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Monday, October 10, 2005

Book Review

Hard to Believe by John MacArthur

Ouch. It's been a really long time since I've done a book review. Yes, this is the first book I've finished since July. I started one book that just became tedious to finish about half-way through (perhaps some day, I'll finish it and let you know) and little Kari coming right when we entered the "Grace Anatomy" series really put a crunch on my reading time.

I humbly confess that I used to dislike John MacArthur. I found him to be a legalist and too narrow in his approach. I also got so frustrated with "MacArthurites" who seemed to trust however he interpreted a passage like little lemmings. But I kept finding myself exposed to his ministry and couldn't escape the fact that he exegetes a passage as well as anyone, and is faithful to the passage, even if the results are unpopular.

If I ever meet MacArthur, I hope he'll understand I've matured, and I would owe him an apology.

While chapter one is entitled "Tastes Great, Less Filling," this book is hardly intended for pop culture. Rather, MacArthur lays out that the seeker sensitive gospel just prepares people for disappointment. MacArthur takes us through statement after statement (though this book does not address all of them) by Jesus about how being His disciple is hard.

I highly recommend this book to anyone. For those of us in ministry, I think we would all have to confess that there are times we worry about how the audience will respond (by the grace of God, however, hopefully we don't let it dictate what we say). This book will serve as encouragement to continue to be faithful to the Word, even if the results aren't applauded by the world. Even if you are not in the ministry, this is a great book to read to make sure you aren't presenting a diluted down gospel to co-workers and friends. Sadly, it's important for you to read to make sure your pastor isn't preaching "Christianity Lite" to the congregation.

MacArthur does a much better job of saying what I tried to say. If our gospel message is popular with the world, we are pulling off something that Christ Himself wasn't able to accomplish.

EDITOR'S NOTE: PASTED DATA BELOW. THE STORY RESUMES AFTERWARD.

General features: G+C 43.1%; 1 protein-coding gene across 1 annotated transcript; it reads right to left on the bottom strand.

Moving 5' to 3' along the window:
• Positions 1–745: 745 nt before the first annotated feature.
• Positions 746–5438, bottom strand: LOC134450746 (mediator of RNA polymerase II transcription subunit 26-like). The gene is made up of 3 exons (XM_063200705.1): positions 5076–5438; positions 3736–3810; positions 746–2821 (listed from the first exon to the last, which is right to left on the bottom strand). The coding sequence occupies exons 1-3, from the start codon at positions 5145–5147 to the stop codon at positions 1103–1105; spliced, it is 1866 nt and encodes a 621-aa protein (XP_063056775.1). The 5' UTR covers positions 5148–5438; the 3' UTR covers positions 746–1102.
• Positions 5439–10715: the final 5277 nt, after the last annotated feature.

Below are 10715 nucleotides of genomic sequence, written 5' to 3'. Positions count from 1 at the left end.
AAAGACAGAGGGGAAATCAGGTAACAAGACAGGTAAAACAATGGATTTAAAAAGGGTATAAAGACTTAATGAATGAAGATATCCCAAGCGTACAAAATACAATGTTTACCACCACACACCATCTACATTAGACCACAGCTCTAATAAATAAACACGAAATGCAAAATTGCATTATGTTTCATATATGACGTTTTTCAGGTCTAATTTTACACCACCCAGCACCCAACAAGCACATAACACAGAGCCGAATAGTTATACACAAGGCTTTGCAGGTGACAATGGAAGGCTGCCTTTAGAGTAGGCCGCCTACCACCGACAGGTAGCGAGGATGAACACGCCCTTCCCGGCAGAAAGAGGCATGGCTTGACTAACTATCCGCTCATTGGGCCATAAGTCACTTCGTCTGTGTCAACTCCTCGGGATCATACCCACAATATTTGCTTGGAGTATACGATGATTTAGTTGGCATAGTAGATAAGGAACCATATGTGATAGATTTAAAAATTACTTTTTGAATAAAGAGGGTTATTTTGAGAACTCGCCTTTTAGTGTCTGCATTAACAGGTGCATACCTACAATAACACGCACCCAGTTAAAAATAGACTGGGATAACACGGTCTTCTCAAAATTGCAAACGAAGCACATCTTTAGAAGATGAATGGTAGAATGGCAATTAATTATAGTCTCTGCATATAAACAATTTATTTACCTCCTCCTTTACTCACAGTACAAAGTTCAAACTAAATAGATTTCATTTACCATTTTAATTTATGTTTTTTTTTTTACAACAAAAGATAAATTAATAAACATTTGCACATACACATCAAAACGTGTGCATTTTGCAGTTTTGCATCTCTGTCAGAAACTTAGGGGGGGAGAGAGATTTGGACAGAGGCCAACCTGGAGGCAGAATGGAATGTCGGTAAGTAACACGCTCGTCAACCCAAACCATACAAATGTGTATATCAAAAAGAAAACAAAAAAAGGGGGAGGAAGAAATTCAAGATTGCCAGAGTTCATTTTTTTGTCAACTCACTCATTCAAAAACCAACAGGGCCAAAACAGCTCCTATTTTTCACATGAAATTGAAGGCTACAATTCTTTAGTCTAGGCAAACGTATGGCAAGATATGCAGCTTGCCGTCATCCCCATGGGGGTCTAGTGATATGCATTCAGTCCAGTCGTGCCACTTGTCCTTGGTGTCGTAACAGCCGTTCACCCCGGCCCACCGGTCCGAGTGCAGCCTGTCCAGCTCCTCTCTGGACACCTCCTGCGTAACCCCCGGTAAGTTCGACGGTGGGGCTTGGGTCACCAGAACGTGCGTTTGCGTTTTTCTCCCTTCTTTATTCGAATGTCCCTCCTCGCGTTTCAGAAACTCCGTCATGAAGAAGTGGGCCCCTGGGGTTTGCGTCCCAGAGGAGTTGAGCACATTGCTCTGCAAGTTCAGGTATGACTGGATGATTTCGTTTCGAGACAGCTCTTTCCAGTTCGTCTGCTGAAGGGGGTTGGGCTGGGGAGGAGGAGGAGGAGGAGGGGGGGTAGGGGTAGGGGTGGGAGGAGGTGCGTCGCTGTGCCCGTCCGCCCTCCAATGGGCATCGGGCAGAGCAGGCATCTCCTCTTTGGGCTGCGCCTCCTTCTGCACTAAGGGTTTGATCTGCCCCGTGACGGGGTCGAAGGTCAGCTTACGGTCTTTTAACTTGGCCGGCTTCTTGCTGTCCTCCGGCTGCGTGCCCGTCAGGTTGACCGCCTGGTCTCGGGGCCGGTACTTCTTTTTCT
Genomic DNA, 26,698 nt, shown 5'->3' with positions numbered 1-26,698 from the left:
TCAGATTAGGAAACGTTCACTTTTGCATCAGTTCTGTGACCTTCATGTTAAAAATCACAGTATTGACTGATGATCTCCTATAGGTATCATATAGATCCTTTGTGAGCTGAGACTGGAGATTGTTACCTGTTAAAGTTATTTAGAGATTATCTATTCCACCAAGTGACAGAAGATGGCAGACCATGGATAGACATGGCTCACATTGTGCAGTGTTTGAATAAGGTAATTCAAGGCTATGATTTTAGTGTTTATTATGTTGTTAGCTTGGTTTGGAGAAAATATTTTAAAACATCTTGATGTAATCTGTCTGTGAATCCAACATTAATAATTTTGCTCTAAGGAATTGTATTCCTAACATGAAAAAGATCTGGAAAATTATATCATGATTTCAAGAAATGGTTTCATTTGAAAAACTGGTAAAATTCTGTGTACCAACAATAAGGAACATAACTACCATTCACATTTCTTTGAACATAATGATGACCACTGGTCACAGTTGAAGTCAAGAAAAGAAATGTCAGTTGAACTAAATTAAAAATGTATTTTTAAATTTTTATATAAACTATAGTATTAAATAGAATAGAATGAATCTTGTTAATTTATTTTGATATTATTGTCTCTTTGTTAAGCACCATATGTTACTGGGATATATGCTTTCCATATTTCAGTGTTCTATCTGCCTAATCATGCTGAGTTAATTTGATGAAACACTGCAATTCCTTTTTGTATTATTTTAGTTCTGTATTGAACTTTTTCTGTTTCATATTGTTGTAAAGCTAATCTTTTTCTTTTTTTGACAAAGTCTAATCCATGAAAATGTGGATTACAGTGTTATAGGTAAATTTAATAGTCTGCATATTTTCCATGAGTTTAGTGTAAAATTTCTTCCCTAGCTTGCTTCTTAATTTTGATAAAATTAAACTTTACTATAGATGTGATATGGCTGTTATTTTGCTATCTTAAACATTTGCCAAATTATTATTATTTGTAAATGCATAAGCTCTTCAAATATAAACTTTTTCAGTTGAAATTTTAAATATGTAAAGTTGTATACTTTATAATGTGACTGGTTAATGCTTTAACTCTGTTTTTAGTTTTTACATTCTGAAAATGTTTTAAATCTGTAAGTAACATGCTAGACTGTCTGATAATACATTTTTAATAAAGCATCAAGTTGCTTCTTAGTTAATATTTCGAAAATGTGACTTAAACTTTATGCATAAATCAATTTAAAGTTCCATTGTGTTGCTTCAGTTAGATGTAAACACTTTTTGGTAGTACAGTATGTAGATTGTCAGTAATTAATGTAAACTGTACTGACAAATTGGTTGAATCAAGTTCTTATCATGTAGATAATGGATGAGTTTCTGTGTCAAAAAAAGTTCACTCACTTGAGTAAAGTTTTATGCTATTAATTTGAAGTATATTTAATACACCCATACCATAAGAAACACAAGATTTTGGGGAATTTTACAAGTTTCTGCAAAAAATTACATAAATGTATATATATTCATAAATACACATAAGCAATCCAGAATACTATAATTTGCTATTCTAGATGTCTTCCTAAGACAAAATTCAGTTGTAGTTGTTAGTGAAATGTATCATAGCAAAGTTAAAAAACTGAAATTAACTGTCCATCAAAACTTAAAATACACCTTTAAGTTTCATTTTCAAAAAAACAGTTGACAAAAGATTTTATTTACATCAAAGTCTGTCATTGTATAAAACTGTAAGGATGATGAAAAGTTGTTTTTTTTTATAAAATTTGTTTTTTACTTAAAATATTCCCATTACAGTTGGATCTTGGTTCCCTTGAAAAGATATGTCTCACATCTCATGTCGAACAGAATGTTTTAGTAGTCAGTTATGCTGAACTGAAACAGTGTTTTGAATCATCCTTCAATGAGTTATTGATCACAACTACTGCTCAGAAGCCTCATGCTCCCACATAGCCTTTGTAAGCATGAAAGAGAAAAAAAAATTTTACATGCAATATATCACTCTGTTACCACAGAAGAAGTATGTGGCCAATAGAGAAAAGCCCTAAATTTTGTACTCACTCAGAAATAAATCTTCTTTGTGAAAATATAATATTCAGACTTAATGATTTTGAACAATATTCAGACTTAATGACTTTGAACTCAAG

In the end, trusting Christ that "narrow is the road" that leads to salvation actually heightens grace. Grace is not cheaper, but rather more wonderful, when I acknowledge that my own works are not acts of righteousness. Any other thought but grace alone, by faith alone, in Christ alone, is truly relying on my own works. Any thought of "legalism" I once attributed to MacArthur was due to my own misunderstanding of that word (as I believe much of Christianity misunderstands and misuses). The narrow message, is actually that of grace. But salvation is not found without repentance, submission and trust in Christ (As MacArthur shows the Bible teaches). Faith is not something cheap that comes by simply raising your hand, or signing a card. MacArthur even covers the issue of "What happens to people groups who die without hearing the name of Jesus?" in one of his last chapters.

Thoughts about MacArthur: Did you know he was a decorated collegiate athlete? Granted, I've never read any of his other works, and really haven't listened to him that much, but I just pictured him stuck in a library, never having anything to do with sports. I now realize he'd probably be a pretty fun guy to sit next to at a game, if he brought even a tenth of the passion for the Word to rooting for a team. That passion is also seen at one point when he states that he sometimes prays the imprecatory psalms about certain individuals that distort the gospel. While I share his absolute aversion to this (as does God) I think statements like that in print may be what gives him a bit of a bad rap.

In the end, I'd call this one a "9-point Caribou." I'm looking forward to reading more of his work sometime.

9 Comments:

  • At 5:53 PM, Blogger ChrisWoznitza said…

    Hi I´m Chris. Greatings from Germany Bottrop !!

     
  • At 7:06 PM, Anonymous ~d said…

    "Faith is not something cheap that comes by simply raising your hand, or signing a card."